On Wednesday, June 15th the Practical Test Standards (PTS) that student pilots and flight instructor alike have come to know and “love” for so long goes by the wayside as the FAA’s new Airmen Certification Standard (ACS) comes of age. That is for the Private Pilot Certificate and Instrument Rating. The ACS for the Commercial, Airline Transport Pilot (ATP) and Flight Instructor certificates will come in time too…
The ACS is less about new things that are required of pilot certificate/rating applicants and more about asking the same things in more appropaite ways. In a lot of ways the FAA did a lot of “clean up” to their documentation and the benefits will be reaped by the student pilots and the flight instructors who will now have a better set of documentation from which to base their training operations.
Many pilots have their “war” stories from the written examinations they took and the questions they were faced with that had NOTHING to do with their flying, or any flying in the last decade! Those days are long gone and the refining of the written examinations over the past years has helped position the new ACS as well.
So let’s take a look at a few things you should keep in mind about the new ACS…
1.The move from the PTS to the ACS is an improvement.
Back when I was teaching aviation management courses my students would tell you that my favorite concept was “alignment”. Effort alignment, marketing/services alignment, etc… In management, having efforts and products being aligned is critically important. The same is true in (flight) training.
The FAA realized, as did many pilots and flight instructors, that the old system wasn’t effective. The disconect between the written and practical exam alone were enough, let alone the disconnect between the publications from the FAA and the exmas. The institution of the ACS is not just a set of major edits to a document, rather it is a small piece in the overhual of the pilot training framework. This is something I can really appreciate. Now the ACS is laid out with code references and the accompanying publications will also receive appropriate updates soon. This will help make test prep easier following the written exam before practical.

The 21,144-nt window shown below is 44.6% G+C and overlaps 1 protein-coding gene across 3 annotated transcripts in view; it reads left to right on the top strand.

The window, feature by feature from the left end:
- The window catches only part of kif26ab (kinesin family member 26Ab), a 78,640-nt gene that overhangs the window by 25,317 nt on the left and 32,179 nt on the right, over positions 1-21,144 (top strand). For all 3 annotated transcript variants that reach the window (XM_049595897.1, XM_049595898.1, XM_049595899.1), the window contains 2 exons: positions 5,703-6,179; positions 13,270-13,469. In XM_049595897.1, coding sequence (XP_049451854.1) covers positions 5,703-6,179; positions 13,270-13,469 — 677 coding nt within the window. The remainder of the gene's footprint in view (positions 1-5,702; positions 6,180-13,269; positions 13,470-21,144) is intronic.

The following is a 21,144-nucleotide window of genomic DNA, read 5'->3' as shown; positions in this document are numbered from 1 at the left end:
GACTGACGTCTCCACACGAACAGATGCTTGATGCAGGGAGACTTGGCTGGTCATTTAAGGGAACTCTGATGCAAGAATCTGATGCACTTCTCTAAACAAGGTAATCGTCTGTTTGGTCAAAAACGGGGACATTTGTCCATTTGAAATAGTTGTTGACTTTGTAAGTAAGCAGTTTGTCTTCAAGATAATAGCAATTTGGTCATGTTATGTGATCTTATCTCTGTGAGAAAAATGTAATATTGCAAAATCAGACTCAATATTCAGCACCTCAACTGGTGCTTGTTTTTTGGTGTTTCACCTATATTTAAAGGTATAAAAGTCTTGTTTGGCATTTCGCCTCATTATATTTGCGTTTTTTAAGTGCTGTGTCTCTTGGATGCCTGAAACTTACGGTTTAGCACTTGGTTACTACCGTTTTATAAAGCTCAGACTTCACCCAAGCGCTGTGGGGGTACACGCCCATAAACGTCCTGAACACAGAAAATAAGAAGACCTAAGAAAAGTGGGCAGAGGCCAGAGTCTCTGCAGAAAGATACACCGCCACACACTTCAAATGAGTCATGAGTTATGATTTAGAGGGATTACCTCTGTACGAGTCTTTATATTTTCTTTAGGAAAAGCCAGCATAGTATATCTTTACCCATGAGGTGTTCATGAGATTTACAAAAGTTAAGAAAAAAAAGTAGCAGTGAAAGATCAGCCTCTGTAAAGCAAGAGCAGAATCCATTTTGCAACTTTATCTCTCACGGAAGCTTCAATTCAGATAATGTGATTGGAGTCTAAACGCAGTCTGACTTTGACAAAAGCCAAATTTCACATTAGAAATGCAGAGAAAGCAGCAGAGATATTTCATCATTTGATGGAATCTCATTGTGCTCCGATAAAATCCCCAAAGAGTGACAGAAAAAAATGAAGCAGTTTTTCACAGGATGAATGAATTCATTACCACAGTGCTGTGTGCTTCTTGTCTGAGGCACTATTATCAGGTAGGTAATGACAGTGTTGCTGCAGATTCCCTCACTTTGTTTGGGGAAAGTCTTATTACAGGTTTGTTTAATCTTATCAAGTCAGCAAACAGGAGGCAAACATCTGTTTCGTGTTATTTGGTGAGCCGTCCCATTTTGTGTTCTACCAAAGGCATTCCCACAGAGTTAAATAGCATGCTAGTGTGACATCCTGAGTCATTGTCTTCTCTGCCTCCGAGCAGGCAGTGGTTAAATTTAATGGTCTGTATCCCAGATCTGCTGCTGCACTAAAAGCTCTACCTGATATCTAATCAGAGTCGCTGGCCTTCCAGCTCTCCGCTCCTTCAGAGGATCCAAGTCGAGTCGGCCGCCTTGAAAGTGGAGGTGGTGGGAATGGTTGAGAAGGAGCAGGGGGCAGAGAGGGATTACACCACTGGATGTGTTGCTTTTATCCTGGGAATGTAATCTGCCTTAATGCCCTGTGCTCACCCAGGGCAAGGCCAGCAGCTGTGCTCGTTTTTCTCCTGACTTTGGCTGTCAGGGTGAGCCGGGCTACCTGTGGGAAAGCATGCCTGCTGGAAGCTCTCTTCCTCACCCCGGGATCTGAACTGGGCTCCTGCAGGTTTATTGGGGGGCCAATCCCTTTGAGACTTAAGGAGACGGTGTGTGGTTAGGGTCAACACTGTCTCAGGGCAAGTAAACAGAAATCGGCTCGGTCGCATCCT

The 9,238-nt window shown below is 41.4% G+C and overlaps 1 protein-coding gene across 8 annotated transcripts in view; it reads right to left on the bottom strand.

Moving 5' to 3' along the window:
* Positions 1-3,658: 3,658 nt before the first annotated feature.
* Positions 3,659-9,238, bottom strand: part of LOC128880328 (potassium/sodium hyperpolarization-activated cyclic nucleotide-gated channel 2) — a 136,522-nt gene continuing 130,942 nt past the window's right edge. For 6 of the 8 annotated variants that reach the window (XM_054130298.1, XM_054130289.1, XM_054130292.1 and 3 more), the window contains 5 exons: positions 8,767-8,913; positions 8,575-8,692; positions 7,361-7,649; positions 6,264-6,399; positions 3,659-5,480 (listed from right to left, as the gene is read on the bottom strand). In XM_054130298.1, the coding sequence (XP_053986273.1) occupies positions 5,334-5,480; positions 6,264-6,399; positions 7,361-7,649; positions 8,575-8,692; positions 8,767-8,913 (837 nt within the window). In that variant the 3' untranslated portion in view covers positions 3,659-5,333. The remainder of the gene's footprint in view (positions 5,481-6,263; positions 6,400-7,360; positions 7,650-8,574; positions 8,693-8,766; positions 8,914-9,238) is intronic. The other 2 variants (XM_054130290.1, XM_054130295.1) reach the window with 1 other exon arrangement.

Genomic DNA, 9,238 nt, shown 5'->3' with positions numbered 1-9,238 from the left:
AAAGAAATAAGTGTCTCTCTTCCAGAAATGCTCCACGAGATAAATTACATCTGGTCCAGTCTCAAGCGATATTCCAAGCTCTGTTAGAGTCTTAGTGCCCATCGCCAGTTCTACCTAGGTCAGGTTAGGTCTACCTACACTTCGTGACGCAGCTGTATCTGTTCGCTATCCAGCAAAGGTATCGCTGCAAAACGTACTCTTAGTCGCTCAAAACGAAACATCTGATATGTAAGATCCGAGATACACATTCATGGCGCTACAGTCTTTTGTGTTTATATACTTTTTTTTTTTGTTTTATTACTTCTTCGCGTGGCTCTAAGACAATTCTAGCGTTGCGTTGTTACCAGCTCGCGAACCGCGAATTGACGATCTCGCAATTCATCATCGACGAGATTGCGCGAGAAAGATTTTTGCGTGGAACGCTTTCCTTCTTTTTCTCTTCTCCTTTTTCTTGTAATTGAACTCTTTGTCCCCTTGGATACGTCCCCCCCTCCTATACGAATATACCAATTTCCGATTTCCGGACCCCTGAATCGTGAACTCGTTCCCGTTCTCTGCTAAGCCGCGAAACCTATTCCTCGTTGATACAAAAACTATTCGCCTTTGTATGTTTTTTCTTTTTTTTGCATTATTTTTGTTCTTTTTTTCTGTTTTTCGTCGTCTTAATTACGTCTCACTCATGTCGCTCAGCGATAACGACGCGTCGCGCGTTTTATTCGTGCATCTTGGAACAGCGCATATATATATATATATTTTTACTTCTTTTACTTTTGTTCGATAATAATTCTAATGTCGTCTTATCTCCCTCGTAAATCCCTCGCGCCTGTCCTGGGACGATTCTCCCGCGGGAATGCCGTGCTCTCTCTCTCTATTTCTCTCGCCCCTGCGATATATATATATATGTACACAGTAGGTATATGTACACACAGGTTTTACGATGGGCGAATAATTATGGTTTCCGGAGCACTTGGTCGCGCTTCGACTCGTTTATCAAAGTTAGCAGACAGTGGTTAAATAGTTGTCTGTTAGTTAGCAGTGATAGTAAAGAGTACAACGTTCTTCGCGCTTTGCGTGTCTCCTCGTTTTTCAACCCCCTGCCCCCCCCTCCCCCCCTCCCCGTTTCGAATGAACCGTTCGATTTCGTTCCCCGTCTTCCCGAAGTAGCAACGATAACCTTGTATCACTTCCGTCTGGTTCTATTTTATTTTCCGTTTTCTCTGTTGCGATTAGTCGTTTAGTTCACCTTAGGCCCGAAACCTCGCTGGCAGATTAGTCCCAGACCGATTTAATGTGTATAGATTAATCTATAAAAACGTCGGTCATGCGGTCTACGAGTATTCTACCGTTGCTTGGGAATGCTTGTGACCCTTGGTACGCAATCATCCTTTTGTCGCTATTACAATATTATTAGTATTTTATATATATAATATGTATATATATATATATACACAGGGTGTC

2.The ACS is not the product of the FAA alone, it is the product of many.
Rather than simply rewriting the PTS as the ACS to fit their own needs the FAA was smart… The FAA reached out to industry stake holders for input, making the redesign of the flight training process the effort of many rather than one. Taking public comment and input is a vital piece of an effective solution and the FAA should be commended for taking this apporach. The FAA included a variety of organization in their collaborative efforts to develop the ACS including, but not limited to:
Collegiate aviation programs such as Embry Riddle, Florida Institute of Technology, and the University of South Dakota, just to name a few.
Organizations such as the National Association of Flight Instructors and the National Business Aviation Association.
Various aviation-related companies such as Gleim, Jeppesen and Cessna Pilots Centers.
As you can see the FAA took comments and input from a number of participants. Bringing in insight from so many corners of the industry, I believe, helps the quality of the product.
3.The ACS does not change the practical exam (flight test).
Again, the ACS doesn’t change the requirements of the flight test. Private Pilot subject matter isn’t changing, simply the system, meaning the tools for pilot training are more effective!
Lastly the ACS isn’t just coming into circulation blind. The FAA tested the ACS in Orlando and Seattle during the five year development phase and based on those results it is ready for prime time!
-Fly Safe, @MTElia1B9